Notes from the cops and courts beat
June 24, 2001
One of the problems with the American justice system is how few people have a chance to see it in action especially from behind the scenes. Sometimes details can be as illuminating as stories about high-profile trials. Here are a few observations from the cops and courts beat in Lauderdale County.
New take on plea agreements:
A couple of people have asked why Roderick "Ra-Ra" Brown received a suspended sentence in Lauderdale County Circuit Court. Brown pleaded guilty to aggravated assault June 12 in the non-fatal shooting of 17-year-old Ricky Hersey. He was sentenced to 20 years in prison, with 20 years suspended and five years probation.
In comparison, his co-defendant who pleaded guilty to robbery in connection with the same incident was sentenced to one year in jail.
A courthouse employee speaking informally said, "It seems strange, but sometimes they do that, hoping that the defendant will mess up his probation. That way, instead of getting a light sentence, they can give him the maximum."
When a defendant signs a probation order, he generally agrees among other things to break no laws, ingest no controlled substances and associate with no person previously convicted of a crime. Even a minor violation is sufficient to revoke the suspended portion of the sentence in Brown's case, 20 years.
If true, it's an interesting notion, given people's dissatisfaction with plea agreements and the criticism that, "Nobody ever gets tried, everybody pleads."
Did you notice?
In April, a Lauderdale County jury acquitted contractor Wayne Raley of all counts in a federal indictment accusing him in an alleged conspiracy to defraud Comcast of $2.6 million between January 1994 and August 1996. In June, the readers of The Meridian Star voted him "Best Contractor" in the 2001 People's Choice Awards.
It's for your own good…
I had the impression during the end of May and beginning of June, during "Click it or Ticket," that the Meridian Police Department and the Lauderdale County Sheriff's Department meant to ticket drivers who were not wearing seat belts.
The truth is failure to wear a seat belt is a secondary offense. If you are stopped and everything else is in order, officers cannot ticket you solely for not wearing a seat belt. Researching back issues of The Meridian Star, I found the original story announcing the campaign said so if you read down far enough.
The good news is I, who have never worn a seat belt, got into the habit during those two weeks. Still, the "Click it or Ticket" campaign had a deceptive title.
About Tyrone Tillman:
On May 28, Tyrone Tillman was charged as an accessory after the fact of murder in the shooting death of Tyrone Moffett. The victim's body was discovered on Will Wright Road, beside his car.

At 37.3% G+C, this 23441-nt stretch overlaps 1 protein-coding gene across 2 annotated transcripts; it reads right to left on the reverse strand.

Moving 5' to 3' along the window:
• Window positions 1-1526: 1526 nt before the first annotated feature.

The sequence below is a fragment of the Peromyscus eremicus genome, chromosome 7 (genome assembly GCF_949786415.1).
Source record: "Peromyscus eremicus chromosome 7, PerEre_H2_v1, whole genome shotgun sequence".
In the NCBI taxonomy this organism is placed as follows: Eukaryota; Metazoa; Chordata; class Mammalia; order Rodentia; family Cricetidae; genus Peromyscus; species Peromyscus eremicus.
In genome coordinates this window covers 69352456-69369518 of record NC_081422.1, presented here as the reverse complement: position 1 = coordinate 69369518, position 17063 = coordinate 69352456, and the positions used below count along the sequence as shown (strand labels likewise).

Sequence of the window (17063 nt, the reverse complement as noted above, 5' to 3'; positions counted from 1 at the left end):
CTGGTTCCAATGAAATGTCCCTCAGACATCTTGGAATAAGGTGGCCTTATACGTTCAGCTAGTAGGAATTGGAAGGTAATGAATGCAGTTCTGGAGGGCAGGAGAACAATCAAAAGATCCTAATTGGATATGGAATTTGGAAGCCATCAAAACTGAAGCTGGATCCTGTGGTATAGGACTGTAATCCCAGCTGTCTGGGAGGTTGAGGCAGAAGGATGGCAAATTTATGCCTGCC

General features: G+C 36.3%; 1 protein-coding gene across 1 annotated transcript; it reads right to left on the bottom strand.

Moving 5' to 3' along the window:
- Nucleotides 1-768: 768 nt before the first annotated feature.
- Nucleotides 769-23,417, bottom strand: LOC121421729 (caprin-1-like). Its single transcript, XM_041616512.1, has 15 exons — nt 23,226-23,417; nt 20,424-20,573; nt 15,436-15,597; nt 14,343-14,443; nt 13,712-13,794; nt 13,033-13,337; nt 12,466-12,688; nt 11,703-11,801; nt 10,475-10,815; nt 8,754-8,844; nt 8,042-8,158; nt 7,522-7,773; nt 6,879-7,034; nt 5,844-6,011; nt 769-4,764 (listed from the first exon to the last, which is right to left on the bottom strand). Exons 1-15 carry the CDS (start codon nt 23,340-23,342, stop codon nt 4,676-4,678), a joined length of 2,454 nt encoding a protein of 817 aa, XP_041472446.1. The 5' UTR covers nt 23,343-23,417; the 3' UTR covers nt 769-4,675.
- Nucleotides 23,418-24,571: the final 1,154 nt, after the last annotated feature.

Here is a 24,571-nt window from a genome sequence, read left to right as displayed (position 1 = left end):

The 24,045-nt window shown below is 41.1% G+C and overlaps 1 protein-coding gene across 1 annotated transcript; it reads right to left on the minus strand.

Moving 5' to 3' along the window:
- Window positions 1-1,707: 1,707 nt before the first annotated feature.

Tillman is in custody at the Lauderdale County Detention Facility, but his name has appeared in The Meridian Star's arrest report four times since he was charged presumably for prior crimes.
On June 2, the Meridian Police Department charged him with simple assault. He was charged with contempt of court on June 3 and June 9. On June 12, his bail bondsman "surrendered" his bond on a previous charge of domestic violence brought by sheriff's deputies.
Sources who do not care to be named also report that Tillman was "banned for life" from Bonita Lakes Mall in the months preceding his latest arrest.
The scales of justice:
Lauderdale County Circuit Court has new docket books big, red, hardbound, hand-written volumes that briefly list the motions filed and actions taken in each case. The old volumes weighed 17 pounds each. Clerks can't get as many cases in the new ones, but they are only half the size and easier to handle.
Top cop to history teacher:
Meridian Police Chief Gregg Lewis has announced his resignation. He says he wants to be a history teacher, and I think he'll make a good one.
I asked Lewis to write a column for Profile 2000: Message in a Bottle last year. His subject was, "Who is your favorite U.S. president?" He said, "No problem, I can whip that out in no time. I know just who I want to choose."
About a week later, he called back. "Listen," he said, "this is tougher than I thought. I've been doing a lot of research. Did you know…"
Twenty minutes later, we had set a new deadline for his column and I knew a lot more about U.S. presidents. But what struck me was the enthusiasm the chief had for American history. He couldn't talk fast enough to tell me all the things he had discovered or remembered. We could stand to have that kind of passion in the classroom.
By the way, he chose Teddy Roosevelt.
Suzanne Monk is managing editor of The Meridian Star. Call her at 693-1551, ext. 3229, or e-mail her at firstname.lastname@example.org.